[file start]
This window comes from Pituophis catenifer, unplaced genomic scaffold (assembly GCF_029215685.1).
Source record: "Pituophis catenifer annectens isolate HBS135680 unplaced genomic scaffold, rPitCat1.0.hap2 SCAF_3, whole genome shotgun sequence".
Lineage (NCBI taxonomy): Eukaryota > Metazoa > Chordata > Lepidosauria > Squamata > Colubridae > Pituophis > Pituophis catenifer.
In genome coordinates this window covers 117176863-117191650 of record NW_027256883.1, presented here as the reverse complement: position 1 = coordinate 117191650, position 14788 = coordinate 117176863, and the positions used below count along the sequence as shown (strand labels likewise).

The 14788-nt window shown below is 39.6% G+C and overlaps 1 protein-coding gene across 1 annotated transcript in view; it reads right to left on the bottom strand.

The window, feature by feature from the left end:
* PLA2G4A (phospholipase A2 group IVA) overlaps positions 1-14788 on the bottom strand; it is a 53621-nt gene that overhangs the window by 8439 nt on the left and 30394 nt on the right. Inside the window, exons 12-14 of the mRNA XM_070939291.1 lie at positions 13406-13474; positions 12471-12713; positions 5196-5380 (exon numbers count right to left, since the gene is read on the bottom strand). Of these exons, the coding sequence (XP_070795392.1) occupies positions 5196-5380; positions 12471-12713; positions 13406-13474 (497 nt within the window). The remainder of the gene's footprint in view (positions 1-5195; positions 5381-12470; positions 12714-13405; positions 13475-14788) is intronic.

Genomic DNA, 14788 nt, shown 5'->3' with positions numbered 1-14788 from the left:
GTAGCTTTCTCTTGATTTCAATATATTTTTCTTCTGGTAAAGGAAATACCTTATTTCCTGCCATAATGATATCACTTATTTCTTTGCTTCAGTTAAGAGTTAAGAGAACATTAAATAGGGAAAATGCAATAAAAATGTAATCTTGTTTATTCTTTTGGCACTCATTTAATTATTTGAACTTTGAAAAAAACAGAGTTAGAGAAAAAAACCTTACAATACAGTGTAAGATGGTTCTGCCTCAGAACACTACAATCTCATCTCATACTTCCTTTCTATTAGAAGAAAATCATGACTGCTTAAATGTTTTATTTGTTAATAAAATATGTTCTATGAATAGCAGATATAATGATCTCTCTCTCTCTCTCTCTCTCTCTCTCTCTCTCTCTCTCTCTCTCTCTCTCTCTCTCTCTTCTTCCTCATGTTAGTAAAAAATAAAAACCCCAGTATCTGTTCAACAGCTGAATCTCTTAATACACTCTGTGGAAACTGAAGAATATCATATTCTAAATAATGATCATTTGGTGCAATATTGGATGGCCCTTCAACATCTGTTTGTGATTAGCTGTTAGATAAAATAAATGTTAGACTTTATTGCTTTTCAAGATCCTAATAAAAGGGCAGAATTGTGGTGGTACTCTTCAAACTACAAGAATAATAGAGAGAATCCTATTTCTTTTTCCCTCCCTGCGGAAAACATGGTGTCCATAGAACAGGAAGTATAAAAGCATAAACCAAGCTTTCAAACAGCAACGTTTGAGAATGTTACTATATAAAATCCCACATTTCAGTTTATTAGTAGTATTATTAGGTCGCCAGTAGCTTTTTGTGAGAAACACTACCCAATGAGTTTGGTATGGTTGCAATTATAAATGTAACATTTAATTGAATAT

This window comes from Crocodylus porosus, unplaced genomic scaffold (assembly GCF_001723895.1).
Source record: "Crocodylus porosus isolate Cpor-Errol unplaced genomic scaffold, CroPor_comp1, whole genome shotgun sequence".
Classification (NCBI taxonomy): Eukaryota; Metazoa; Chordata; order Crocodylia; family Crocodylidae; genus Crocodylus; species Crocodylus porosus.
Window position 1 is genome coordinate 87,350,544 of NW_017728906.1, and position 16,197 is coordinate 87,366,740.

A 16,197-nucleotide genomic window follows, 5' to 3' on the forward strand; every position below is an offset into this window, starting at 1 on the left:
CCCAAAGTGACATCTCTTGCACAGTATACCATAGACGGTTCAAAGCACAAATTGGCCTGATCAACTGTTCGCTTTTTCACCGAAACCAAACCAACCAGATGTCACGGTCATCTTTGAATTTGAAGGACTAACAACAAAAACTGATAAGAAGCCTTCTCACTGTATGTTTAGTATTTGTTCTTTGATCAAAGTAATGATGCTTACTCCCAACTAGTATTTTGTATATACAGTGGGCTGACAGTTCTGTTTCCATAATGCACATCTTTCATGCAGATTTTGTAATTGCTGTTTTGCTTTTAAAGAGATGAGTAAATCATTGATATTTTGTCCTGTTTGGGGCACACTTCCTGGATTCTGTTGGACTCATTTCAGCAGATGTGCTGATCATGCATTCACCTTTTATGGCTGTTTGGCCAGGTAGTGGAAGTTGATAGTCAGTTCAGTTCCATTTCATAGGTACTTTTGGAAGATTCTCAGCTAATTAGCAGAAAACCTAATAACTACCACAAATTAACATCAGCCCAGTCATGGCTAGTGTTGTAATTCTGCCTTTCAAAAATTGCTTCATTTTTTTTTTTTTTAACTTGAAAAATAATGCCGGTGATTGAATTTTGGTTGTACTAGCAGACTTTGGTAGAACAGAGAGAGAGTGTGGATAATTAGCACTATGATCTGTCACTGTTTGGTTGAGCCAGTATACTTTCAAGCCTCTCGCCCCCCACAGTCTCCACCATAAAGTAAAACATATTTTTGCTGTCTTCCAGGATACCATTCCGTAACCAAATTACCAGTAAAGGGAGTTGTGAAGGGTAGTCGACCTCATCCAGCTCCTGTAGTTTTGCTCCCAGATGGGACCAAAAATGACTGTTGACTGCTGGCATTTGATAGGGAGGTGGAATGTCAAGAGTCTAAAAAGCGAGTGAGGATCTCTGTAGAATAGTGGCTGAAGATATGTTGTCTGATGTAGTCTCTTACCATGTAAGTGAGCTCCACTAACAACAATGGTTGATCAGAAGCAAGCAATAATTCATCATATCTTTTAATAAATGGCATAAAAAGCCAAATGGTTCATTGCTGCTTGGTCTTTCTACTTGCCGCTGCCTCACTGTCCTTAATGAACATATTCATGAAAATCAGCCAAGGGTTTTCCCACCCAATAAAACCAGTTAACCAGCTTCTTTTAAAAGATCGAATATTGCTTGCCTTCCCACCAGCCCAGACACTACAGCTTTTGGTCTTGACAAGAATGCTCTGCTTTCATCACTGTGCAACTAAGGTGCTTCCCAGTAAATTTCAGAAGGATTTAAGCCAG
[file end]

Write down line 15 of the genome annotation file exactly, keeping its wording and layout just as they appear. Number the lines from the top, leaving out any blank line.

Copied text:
CCCAAAGTGACATCTCTTGCACAGTATACCATAGACGGTTCAAAGCACAAATTGGCCTGATCAACTGTTCGCTTTTTCACCGAAACCAAACCAACCAGATGTCACGGTCATCTTTGAATTTGAAGGACTAACAACAAAAACTGATAAGAAGCCTTCTCACTGTATGTTTAGTATTTGTTCTTTGATCAAAGTAATGATGCTTACTCCCAACTAGTATTTTGTATATACAGTGGGCTGACAGTTCTGTTTCCATAATGCACATCTTTCATGCAGATTTTGTAATTGCTGTTTTGCTTTTAAAGAGATGAGTAAATCATTGATATTTTGTCCTGTTTGGGGCACACTTCCTGGATTCTGTTGGACTCATTTCAGCAGATGTGCTGATCATGCATTCACCTTTTATGGCTGTTTGGCCAGGTAGTGGAAGTTGATAGTCAGTTCAGTTCCATTTCATAGGTACTTTTGGAAGATTCTCAGCTAATTAGCAGAAAACCTAATAACTACCACAAATTAACATCAGCCCAGTCATGGCTAGTGTTGTAATTCTGCCTTTCAAAAATTGCTTCATTTTTTTTTTTTTTAACTTGAAAAATAATGCCGGTGATTGAATTTTGGTTGTACTAGCAGACTTTGGTAGAACAGAGAGAGAGTGTGGATAATTAGCACTATGATCTGTCACTGTTTGGTTGAGCCAGTATACTTTCAAGCCTCTCGCCCCCCACAGTCTCCACCATAAAGTAAAACATATTTTTGCTGTCTTCCAGGATACCATTCCGTAACCAAATTACCAGTAAAGGGAGTTGTGAAGGGTAGTCGACCTCATCCAGCTCCTGTAGTTTTGCTCCCAGATGGGACCAAAAATGACTGTTGACTGCTGGCATTTGATAGGGAGGTGGAATGTCAAGAGTCTAAAAAGCGAGTGAGGATCTCTGTAGAATAGTGGCTGAAGATATGTTGTCTGATGTAGTCTCTTACCATGTAAGTGAGCTCCACTAACAACAATGGTTGATCAGAAGCAAGCAATAATTCATCATATCTTTTAATAAATGGCATAAAAAGCCAAATGGTTCATTGCTGCTTGGTCTTTCTACTTGCCGCTGCCTCACTGTCCTTAATGAACATATTCATGAAAATCAGCCAAGGGTTTTCCCACCCAATAAAACCAGTTAACCAGCTTCTTTTAAAAGATCGAATATTGCTTGCCTTCCCACCAGCCCAGACACTACAGCTTTTGGTCTTGACAAGAATGCTCTGCTTTCATCACTGTGCAACTAAGGTGCTTCCCAGTAAATTTCAGAAGGATTTAAGCCAG